Illinois Supreme Court disciplines 30 attorneys; including former and current public officials

By Bethany Krajelis | May 19, 2014

The Illinois Supreme Court on Friday disciplined more than two dozen attorneys, including a trio of former public officials and one sitting alderman.

The Illinois Supreme Court on Friday disciplined more than two dozen attorneys, including a trio of former public officials and one sitting alderman.

Of the 30 attorneys who received high court discipline, 10 were disbarred, 16 were suspended and four were censured.

The three one-time public officials slapped with discipline are Michael N. Cook, a former St. Clair County judge; Joseph Mario Moreno, a former Cook County commissioner; and Timothy John Huyett, Marion County’s former public defender who also served a stint as Logan County’s prosecutor.

Cook and Moreno were both convicted on federal charges and disbarred on consent, which means they agreed to the punishment by asking for their names to be removed from the state’s roster of attorneys. Six of the court's 10 disbarments were entered on consent.

Huyett was suspended from the practice of law for 60 days. The Illinois Attorney Registration and Disciplinary Commission accused him of engaging in sexual relations with a client and then lying about it.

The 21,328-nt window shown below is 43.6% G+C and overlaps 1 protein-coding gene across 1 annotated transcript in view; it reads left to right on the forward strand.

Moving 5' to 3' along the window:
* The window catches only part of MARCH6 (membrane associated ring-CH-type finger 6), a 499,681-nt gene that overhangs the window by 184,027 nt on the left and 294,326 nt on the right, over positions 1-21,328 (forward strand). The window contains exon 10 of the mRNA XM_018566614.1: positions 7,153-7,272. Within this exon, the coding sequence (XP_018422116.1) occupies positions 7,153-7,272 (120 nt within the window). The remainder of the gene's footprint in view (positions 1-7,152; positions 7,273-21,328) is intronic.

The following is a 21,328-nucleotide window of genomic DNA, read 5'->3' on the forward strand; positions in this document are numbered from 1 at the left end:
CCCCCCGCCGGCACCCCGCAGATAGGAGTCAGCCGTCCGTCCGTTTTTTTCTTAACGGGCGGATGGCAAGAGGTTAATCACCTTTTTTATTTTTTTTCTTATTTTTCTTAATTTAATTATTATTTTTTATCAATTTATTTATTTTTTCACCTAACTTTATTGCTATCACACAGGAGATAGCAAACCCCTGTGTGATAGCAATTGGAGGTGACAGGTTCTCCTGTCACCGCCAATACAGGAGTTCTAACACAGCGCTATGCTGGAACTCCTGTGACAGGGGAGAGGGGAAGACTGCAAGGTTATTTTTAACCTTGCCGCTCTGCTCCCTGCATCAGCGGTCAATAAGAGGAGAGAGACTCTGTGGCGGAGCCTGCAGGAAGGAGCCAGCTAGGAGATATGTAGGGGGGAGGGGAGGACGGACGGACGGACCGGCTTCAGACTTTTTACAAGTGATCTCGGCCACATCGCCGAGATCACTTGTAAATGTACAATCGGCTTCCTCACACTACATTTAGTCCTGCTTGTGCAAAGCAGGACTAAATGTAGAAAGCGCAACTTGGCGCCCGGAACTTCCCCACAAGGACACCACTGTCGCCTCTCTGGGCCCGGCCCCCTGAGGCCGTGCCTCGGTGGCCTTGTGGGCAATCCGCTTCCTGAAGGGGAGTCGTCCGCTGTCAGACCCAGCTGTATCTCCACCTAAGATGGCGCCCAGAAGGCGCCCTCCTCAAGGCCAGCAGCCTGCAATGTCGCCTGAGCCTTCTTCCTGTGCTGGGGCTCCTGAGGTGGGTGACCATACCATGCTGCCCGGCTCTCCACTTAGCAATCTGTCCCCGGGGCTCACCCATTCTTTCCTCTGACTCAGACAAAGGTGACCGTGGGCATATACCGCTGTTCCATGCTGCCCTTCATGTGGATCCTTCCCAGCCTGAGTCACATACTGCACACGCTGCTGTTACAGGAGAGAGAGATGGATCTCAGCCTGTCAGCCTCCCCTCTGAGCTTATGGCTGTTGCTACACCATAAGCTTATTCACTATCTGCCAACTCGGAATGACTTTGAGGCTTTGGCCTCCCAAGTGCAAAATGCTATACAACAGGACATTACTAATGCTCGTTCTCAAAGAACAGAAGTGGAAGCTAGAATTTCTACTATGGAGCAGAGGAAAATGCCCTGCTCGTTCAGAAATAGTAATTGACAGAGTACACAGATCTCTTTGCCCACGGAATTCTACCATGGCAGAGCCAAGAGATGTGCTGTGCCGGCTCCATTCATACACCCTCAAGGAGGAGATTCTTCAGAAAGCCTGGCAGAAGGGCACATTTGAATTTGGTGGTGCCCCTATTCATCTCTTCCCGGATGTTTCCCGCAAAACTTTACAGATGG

The justices also censured Samuel J. Cahnman, an alderman on Springfield’s City Council. His censure – the lowest form of high court discipline –stems from an ARDC complaint that alleges he misled a judge about how ended up with a page of the judge’s personal calendar book.

Cook’s disbarment comes on the heels of his federal convictions for heroin and weapon possession.

He stepped down from the downstate bench shortly after being charged and following an investigation into the death of St. Clair County Associate Judge Joseph Christ, who died from cocaine intoxication last year at a hunting cabin owned by Cook’s family.

Cook pleaded guilty to the charges, went to rehab and in March, was given a 24-month prison sentence. He was given 60 days to report to prison and ordered to pay $75,708 in fines and assessments. .

Like Cook, Moreno, a former Cook County commissioner, was disbarred on consent. His discipline stems from his federal conviction for conspiring to commit extortion, which included seeking kickbacks from vendors and taking bribes.

He pleaded guilty and in February, was sentenced to a 132-month prison sentence and ordered to forfeit $100,000 and pay more than $130,000 in restitution.  In addition, Moreno, misreported income from his law office on tax forms, according to the ARDC.

Among the other disciplinary orders, the Supreme Court suspended Chicago attorney ‘Lanre O. Amu for three years.

The ARDC accused Amu of making false statements about the integrity of several Cook County judges he appeared before in his representation of different clients.

Amu claimed the judges were corrupt by fixing cases and engaged in racial bias. He also unsuccessfully sued another judge in 2012 for defamation, saying the judge called him a “flim flam attorney.”

A full list of the attorneys who were disciplined by the Supreme Court last week can be found on the ARDC's website by clicking here.

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